Place, a few minutes’ walk from KKBE. Less
expensive is the Marriott Courtyard on Calhoun
Street, across from Marion Square.
Fronting on Marion Square alongside Calhoun
Street, near the statue of Southern
leader John C. Calhoun (1782 –1850), is the
Holocaust Memorial. The site, which was
dedicated in 1966, is easily missed because its
shape is that of a flat 12-foot bronzed
(prayer shawl) on the ground with one of the
fringes cut, as is done in Jewish burial. The
memorial is surrounded by a fence to evoke
the sense of the concentration camp.
Saunter up and down King Street, with its
architecture and boutiques that will take you
back in time. If it’s art galleries you’re after,
you won’t go wrong with 133 establishments
in Charleston, a walking town.
Visit the old homes in their unembellished
Victorian, Georgian and Italian architecture
that makes the city an in-tourist destination.
Stop at the Palmer House in the Historic
District for a beautiful view of Charleston
Harbor and Fort Sumter. Since the thermometer
in summer can reach 105 degrees
Fahrenheit, travelers prefer to travel by airconditioned
vehicles to view the nearby
For 17 days and nights each spring, the
world-famous Spoleto Festival USA – internationally
recognized as America’s
premier performing arts
festival – fills Charleston’s historic
theaters with opera, theater,
dance, chamber music
and symphony performances.
The Jewish population is
increasing. About 6,000 Jews
reside in the Charleston area,
which has a city population of
about 120,000 and a metro
population of 600,000. Many
arrived recently as part of the
movement of young American
Jews working with the
military as well as seniors who
find Charleston a charming
and less expensive area to
retire, with its low taxes, cultural activities
and scenic views. The more affluent end up
at Kiawah Island Golf Resort.
Being the oldest and largest synagogue of
the community, KKBE boasts 500 households
as members and holds Friday night services
at 8 p.m., although on the first Friday of
every month, a Shabbat dinner is held at 5:45
p.m. and services are at 7:00. And here’s a
twist: unlike most American congregations,
this Southern house of worship serves fried
chicken. (No, they don’t dish up grits.)
Kosher chicken must be ordered in advance.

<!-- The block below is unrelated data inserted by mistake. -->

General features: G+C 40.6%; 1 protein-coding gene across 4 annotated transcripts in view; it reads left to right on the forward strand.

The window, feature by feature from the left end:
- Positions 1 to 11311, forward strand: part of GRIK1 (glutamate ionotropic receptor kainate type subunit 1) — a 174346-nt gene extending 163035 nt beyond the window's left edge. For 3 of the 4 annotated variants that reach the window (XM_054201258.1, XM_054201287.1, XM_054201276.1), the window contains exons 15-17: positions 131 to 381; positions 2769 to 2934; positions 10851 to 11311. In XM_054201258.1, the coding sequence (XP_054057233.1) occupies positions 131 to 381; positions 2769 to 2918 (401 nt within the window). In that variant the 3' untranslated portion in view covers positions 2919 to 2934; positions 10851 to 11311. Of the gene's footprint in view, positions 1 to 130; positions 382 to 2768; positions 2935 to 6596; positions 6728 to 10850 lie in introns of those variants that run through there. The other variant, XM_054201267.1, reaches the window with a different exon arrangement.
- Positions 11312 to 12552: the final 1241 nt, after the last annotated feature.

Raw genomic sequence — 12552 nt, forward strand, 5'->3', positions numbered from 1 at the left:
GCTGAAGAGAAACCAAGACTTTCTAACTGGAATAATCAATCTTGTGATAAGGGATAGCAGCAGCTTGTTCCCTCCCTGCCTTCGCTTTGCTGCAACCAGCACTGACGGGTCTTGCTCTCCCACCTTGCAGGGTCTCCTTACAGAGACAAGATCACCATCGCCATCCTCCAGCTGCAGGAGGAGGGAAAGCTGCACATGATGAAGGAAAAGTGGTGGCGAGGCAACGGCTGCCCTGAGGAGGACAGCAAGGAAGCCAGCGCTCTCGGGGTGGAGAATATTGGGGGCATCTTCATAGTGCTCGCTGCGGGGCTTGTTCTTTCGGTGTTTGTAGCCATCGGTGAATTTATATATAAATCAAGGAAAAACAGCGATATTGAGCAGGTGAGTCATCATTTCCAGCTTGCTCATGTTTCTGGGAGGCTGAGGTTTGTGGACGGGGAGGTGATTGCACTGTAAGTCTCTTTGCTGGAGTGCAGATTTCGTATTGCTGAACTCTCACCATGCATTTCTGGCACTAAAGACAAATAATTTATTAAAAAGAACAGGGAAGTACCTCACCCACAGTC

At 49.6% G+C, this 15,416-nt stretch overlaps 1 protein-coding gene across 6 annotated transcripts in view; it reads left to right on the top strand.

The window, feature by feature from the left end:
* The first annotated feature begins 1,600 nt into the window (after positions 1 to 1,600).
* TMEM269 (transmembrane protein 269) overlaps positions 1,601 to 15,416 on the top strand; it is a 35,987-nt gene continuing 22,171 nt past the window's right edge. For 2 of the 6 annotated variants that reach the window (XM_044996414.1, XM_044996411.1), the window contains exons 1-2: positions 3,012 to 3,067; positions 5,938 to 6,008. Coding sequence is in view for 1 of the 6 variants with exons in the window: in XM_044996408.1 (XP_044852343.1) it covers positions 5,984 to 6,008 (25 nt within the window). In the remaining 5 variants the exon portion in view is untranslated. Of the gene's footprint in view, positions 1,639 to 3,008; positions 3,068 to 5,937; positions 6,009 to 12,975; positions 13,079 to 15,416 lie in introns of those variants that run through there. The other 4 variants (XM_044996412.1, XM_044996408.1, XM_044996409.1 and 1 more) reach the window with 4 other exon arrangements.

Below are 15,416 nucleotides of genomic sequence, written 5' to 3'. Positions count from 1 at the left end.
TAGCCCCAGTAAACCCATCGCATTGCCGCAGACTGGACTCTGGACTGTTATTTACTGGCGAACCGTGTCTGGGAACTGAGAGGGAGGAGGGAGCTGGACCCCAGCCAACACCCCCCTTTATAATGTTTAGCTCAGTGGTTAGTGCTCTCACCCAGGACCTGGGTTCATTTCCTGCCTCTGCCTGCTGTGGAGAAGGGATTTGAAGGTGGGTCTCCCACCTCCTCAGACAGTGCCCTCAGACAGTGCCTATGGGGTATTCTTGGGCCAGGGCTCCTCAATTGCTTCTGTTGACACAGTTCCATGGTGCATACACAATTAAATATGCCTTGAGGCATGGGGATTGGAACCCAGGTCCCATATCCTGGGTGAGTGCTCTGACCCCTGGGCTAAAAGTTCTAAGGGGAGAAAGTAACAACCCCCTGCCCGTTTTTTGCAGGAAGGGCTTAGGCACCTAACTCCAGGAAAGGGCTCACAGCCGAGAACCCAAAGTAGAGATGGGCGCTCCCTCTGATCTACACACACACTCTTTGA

Saturday services are at 10 a.m.
A highlight of the visit to KKBE is the Chosen
Treasury Judaica Shop, open Sunday
through Thursday from 10 a.m. To 4 p.m.
and Sunday from 10 a..m to 3 p.m. Rabbi
Stephanie Alexander says the synagogue is
“rightfully proud of its place in Jewish history
and, to this day, is vibrant in its practice of
Judaism.” After all, it stands as the oldest
Reform congregation in the US, notes Anita
Moise Rosenberg, a KKBE vice president.
Charlston also hosts the Conservative
Emanu-El synagogue and two Orthodox synagogues:
Brith Shalom Beth Israel and Congregation
Dor Tikvah, which is located in the
Jewish Community Center.
Shannon Warner, who belongs to KKBE,
says the Jewish community is united in its
support of Israel and is “up on what is
happening” in the Jewish state. She says
that all segments of the community work
together, including the scheduling of a
Chabad of Charleston and the Low Country
has existed for the last five years and is situated
in the suburb of Mount Pleasantt.
Rabbi Yossi Refson, who is from England,
says kosher meals are available at Hyman’s
restaurant. This establishment offers kosher
meals prepared at the Chabad House. Supermarkets
also stock kosher products.
The Jewish community is thought of well
“because they were treated well and they
treated everyone else well,” explains Refson.
The writer is a journalist and the author of several
Jewish travel guides. www.bengfrank.blogspot.com;
THE J E RUS A L EM POS T SUNDAY, S E P T EMB E R 9 , 2 0 1 2
TRAVEL TRENDS 7
A SIDE VIEW of KKBE, the second oldest
Jewish congregation in continuous use in
the US. Inset, the Holocaust Memorial on
Marion Square, in the historic section of
(Ben G. Frank)
• By BEN G. FRANK
Special to The Jerusalem Post
VISITORS CANOE in Myakka River State Park near Sarasota, Florida.
(Marjie Lambert/Miami Herald/MCT)
Sarasota: Where culture, nature share the stage
• By MARJIE LAMBERT
The ‘mother city’ of the South
Charleston, South Carolina is not only a pearl of southern American
culture, it also boasts an historic Jewish community